Staying In With The Ex-In-Laws
Once your “divorce day” occurs, it’s best not to contact your ex. Since you have severed ties, there is really no reason or need to see each other, especially if you don’t have children together. In fact, it’s an important time for individual healing. Creating space is one of the best ways to move on and start a new life. However, what do you do when you don’t want to be divorced from your in-laws?
Maintain a relationship with your ex-in-laws
Some people actually do get along and are friendly with their in-laws. When a divorce occurs, it's truly sad for many who lose contact and the friendship that they have established with them over the years. Depending on how long you have been married, it can be even more difficult to lose your extended family. Your mother-in-law, father-in-law, sibling-in-law or even cousin in-laws have probably become close friends. Is it possible to maintain this friendship after your spouse becomes your ex-spouse?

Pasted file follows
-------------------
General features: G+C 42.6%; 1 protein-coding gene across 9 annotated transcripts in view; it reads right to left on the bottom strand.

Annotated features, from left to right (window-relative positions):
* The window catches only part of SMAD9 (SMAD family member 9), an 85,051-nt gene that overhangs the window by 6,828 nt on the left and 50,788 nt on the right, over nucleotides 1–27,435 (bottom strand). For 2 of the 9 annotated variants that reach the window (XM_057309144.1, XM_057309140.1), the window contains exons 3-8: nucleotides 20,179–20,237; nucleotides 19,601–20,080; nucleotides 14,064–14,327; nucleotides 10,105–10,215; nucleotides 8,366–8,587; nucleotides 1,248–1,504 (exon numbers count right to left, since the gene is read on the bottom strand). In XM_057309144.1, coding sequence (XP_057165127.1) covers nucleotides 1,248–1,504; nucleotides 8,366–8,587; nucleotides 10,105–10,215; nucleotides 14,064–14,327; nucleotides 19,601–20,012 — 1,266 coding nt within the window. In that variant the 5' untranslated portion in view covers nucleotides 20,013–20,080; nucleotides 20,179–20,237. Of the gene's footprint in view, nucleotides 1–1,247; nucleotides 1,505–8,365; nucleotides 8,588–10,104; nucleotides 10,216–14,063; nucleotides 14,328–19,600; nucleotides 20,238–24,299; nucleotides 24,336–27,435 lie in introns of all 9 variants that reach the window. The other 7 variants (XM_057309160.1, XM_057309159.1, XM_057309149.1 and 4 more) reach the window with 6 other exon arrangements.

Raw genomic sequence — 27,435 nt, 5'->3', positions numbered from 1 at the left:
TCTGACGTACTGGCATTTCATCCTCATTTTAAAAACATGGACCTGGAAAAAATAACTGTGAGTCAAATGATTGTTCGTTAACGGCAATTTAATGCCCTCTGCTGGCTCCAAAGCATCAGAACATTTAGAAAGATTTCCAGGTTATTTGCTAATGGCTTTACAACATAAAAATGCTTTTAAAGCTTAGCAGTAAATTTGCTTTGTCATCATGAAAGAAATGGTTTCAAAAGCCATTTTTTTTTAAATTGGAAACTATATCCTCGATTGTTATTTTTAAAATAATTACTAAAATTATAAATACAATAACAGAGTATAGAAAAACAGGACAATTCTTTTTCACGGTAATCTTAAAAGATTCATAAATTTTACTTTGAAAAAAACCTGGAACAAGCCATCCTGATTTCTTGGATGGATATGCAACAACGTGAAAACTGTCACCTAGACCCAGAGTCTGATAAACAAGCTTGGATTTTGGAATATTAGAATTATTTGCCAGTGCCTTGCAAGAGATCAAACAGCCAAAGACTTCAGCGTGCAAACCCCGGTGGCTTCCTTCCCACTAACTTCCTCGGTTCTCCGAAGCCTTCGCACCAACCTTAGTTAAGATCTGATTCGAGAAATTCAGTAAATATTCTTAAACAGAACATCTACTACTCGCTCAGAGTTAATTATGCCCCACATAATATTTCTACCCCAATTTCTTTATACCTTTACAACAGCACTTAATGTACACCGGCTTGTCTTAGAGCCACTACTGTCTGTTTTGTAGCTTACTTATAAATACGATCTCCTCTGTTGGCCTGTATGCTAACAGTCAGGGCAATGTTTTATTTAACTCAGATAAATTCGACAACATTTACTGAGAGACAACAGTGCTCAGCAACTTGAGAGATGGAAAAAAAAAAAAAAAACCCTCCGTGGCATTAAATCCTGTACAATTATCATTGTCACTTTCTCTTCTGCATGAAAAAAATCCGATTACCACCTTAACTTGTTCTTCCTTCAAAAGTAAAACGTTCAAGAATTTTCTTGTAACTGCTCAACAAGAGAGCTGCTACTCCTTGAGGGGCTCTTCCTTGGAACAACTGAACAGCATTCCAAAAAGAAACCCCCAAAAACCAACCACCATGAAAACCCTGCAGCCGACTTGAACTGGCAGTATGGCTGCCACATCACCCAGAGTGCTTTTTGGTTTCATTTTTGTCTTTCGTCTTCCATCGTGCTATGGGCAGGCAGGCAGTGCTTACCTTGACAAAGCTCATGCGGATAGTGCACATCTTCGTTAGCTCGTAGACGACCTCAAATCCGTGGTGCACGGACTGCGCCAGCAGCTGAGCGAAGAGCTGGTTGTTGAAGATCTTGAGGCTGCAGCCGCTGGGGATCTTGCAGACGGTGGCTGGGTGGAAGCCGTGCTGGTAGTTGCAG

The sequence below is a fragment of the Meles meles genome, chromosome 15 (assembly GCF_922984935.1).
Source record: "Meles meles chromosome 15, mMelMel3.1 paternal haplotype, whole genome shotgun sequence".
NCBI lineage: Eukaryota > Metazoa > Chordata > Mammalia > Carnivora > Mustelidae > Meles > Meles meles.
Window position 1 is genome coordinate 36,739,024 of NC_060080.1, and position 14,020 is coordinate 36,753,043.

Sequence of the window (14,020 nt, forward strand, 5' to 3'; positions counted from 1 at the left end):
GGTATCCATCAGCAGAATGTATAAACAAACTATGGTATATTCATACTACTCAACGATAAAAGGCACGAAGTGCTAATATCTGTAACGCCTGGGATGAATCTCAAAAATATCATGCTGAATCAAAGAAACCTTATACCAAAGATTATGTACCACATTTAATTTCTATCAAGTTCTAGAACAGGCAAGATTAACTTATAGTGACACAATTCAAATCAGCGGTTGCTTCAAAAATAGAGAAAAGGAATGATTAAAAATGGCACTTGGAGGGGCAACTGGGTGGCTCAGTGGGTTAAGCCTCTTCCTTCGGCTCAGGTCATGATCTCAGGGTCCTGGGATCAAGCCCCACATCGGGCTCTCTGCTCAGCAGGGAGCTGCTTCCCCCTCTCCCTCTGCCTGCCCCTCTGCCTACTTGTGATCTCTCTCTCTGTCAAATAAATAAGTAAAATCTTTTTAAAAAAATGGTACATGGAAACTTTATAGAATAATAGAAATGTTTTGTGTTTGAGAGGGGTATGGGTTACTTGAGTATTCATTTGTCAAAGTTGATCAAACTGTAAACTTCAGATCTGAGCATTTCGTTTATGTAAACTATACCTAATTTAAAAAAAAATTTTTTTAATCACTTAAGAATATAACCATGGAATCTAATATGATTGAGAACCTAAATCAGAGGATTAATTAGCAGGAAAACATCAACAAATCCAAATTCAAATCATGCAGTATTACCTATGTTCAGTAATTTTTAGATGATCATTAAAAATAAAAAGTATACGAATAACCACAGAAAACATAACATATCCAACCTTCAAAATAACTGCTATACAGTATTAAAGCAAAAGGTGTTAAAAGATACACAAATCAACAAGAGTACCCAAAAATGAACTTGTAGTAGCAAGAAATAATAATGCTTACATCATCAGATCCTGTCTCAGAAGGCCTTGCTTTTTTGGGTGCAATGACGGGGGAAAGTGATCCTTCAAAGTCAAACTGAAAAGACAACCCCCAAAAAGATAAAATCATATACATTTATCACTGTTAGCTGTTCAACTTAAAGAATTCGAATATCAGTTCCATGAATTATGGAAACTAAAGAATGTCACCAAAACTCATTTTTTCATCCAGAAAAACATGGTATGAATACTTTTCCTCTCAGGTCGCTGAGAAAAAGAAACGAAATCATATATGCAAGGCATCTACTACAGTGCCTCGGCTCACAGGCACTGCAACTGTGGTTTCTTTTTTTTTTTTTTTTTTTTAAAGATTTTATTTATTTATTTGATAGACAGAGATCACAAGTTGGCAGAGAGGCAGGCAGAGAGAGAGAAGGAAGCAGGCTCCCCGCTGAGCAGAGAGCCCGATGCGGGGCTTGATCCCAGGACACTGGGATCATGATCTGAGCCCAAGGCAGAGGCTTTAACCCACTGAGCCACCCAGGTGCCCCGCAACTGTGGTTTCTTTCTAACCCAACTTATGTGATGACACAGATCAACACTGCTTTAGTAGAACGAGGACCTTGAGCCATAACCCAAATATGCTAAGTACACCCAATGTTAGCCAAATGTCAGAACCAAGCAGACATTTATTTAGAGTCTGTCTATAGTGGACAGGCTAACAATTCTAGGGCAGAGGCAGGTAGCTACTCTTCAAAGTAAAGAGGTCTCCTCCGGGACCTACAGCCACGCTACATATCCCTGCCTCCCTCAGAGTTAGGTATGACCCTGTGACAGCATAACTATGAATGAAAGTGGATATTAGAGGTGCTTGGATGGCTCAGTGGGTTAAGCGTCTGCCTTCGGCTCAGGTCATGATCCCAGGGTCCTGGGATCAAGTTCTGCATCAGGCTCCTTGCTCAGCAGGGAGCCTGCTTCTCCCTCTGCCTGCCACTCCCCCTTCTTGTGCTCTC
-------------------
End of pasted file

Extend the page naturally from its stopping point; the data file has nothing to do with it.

I have seen many instances where people remain friends with their in-laws after the divorce. While all parents love their children, your ex's parents may know all too well how impossible their own son or daughter can be to deal with. It's not healthy to dwell on your ex's faults, but it may just be understood by everyone -- his or her parents included -- that moving on was the only option for you. If there are children involved, it is healthy to have their grandparents involved in their lives as much as possible. This will create a normalcy and a feeling of continuity. See it can all work!
Here are some tips on maintaining healthy relations with your ex-in-laws:
When the time is right, learn how to be friends with your ex >>
Check out our guide to life after divorce >>